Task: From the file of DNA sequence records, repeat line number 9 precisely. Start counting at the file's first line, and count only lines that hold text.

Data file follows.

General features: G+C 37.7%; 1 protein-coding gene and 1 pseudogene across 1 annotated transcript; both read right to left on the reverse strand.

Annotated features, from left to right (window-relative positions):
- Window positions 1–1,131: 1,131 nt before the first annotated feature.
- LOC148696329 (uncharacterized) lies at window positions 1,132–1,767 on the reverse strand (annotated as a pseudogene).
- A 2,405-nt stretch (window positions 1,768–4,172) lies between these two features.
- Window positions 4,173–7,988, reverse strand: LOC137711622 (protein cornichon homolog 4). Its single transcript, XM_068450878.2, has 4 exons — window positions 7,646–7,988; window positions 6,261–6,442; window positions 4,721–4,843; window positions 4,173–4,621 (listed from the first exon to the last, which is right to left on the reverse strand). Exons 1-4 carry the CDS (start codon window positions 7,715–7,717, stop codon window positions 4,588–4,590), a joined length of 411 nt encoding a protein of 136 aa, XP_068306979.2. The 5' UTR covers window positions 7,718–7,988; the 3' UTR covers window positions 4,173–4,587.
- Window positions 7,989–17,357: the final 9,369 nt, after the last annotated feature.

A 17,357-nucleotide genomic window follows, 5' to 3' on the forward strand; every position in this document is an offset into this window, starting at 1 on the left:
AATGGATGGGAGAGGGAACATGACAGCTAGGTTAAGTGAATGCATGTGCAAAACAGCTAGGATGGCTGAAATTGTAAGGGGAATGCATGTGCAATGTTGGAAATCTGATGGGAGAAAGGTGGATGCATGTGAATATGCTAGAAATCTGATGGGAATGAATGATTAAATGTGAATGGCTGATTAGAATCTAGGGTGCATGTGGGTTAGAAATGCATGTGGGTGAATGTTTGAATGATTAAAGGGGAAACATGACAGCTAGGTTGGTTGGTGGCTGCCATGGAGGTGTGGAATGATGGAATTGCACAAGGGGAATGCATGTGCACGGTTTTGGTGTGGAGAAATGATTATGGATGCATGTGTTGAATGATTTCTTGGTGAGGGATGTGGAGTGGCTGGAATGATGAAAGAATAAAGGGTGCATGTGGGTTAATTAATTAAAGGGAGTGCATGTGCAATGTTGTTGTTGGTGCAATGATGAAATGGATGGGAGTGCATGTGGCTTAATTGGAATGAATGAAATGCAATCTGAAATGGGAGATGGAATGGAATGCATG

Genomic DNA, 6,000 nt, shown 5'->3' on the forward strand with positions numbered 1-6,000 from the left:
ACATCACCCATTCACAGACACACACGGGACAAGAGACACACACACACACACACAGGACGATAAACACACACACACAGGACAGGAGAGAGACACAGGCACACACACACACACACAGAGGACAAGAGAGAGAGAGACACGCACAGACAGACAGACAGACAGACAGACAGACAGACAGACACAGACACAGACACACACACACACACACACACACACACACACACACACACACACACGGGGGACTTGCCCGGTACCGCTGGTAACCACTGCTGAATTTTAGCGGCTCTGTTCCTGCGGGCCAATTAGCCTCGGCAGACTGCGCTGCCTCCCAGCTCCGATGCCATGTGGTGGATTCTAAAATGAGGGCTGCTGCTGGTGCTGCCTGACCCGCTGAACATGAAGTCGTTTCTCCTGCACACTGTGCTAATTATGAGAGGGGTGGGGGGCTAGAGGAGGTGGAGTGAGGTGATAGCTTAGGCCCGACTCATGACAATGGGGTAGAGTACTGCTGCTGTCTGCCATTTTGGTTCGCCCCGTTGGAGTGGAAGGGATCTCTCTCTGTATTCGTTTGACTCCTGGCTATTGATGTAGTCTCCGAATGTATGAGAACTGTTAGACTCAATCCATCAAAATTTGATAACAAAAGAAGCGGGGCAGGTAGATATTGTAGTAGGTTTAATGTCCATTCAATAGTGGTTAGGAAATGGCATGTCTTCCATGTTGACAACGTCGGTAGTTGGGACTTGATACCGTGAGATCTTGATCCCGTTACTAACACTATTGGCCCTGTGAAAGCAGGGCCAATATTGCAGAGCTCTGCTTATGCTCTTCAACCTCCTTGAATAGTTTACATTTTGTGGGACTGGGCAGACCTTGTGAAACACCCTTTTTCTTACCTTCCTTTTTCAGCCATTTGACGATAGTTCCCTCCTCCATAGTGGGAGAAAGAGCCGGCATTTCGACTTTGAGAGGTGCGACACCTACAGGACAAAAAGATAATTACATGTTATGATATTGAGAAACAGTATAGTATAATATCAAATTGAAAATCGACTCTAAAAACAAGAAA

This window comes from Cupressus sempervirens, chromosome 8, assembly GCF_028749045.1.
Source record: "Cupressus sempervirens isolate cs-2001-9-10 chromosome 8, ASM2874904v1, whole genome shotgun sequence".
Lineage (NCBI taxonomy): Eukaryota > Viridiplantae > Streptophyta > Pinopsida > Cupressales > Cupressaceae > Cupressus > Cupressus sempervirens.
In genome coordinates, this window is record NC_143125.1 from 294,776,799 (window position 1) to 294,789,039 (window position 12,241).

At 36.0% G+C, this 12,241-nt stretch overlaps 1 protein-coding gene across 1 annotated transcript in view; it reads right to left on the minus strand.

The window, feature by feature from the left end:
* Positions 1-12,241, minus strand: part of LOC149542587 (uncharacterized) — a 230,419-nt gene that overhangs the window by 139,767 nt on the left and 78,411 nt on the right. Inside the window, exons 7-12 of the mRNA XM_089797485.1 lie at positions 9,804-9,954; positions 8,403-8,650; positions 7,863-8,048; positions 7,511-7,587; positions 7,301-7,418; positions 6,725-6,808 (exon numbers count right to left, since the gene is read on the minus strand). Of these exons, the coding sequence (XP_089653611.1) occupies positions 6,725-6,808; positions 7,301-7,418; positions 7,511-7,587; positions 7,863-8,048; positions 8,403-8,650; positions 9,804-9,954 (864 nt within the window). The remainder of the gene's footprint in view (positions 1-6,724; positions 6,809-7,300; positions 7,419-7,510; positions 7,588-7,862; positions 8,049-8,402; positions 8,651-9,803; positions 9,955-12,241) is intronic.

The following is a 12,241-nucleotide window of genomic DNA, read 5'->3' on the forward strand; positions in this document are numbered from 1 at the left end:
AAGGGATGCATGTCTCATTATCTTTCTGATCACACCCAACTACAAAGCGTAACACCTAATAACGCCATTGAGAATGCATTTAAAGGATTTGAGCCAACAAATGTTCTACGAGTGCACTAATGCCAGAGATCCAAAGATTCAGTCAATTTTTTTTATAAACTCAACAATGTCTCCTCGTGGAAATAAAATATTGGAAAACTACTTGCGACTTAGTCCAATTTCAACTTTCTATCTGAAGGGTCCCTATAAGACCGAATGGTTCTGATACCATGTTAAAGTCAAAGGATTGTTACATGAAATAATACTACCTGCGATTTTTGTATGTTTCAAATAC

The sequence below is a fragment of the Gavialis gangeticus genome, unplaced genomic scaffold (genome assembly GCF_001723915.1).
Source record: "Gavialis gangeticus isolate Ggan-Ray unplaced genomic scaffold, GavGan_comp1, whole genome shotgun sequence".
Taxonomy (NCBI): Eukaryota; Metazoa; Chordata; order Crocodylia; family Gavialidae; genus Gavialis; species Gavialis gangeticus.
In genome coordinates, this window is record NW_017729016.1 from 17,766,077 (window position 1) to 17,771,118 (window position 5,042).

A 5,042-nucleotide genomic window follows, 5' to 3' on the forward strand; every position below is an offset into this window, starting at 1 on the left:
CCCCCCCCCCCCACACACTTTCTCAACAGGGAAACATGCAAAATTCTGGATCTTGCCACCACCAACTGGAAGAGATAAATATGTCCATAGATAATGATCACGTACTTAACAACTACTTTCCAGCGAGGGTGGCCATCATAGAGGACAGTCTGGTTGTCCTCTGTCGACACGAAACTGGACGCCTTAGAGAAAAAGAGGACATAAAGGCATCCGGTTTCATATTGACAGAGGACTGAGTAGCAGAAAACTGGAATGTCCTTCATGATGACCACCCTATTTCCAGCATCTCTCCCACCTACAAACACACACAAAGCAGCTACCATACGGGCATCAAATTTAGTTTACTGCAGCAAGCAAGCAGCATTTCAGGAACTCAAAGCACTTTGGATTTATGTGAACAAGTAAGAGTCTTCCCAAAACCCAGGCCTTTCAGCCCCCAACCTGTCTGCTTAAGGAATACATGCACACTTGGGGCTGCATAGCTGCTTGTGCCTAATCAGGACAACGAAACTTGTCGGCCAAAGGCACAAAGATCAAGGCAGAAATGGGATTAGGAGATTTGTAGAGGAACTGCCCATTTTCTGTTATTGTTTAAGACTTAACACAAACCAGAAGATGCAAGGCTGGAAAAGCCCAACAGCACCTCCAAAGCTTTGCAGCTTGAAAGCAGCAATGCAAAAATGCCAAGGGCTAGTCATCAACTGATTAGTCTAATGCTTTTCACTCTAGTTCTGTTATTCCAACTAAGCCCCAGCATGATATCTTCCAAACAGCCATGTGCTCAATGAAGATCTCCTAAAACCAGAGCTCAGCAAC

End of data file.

AATGGATGGGAGAGGGAACATGACAGCTAGGTTAAGTGAATGCATGTGCAAAACAGCTAGGATGGCTGAAATTGTAAGGGGAATGCATGTGCAATGTTGGAAATCTGATGGGAGAAAGGTGGATGCATGTGAATATGCTAGAAATCTGATGGGAATGAATGATTAAATGTGAATGGCTGATTAGAATCTAGGGTGCATGTGGGTTAGAAATGCATGTGGGTGAATGTTTGAATGATTAAAGGGGAAACATGACAGCTAGGTTGGTTGGTGGCTGCCATGGAGGTGTGGAATGATGGAATTGCACAAGGGGAATGCATGTGCACGGTTTTGGTGTGGAGAAATGATTATGGATGCATGTGTTGAATGATTTCTTGGTGAGGGATGTGGAGTGGCTGGAATGATGAAAGAATAAAGGGTGCATGTGGGTTAATTAATTAAAGGGAGTGCATGTGCAATGTTGTTGTTGGTGCAATGATGAAATGGATGGGAGTGCATGTGGCTTAATTGGAATGAATGAAATGCAATCTGAAATGGGAGATGGAATGGAATGCATG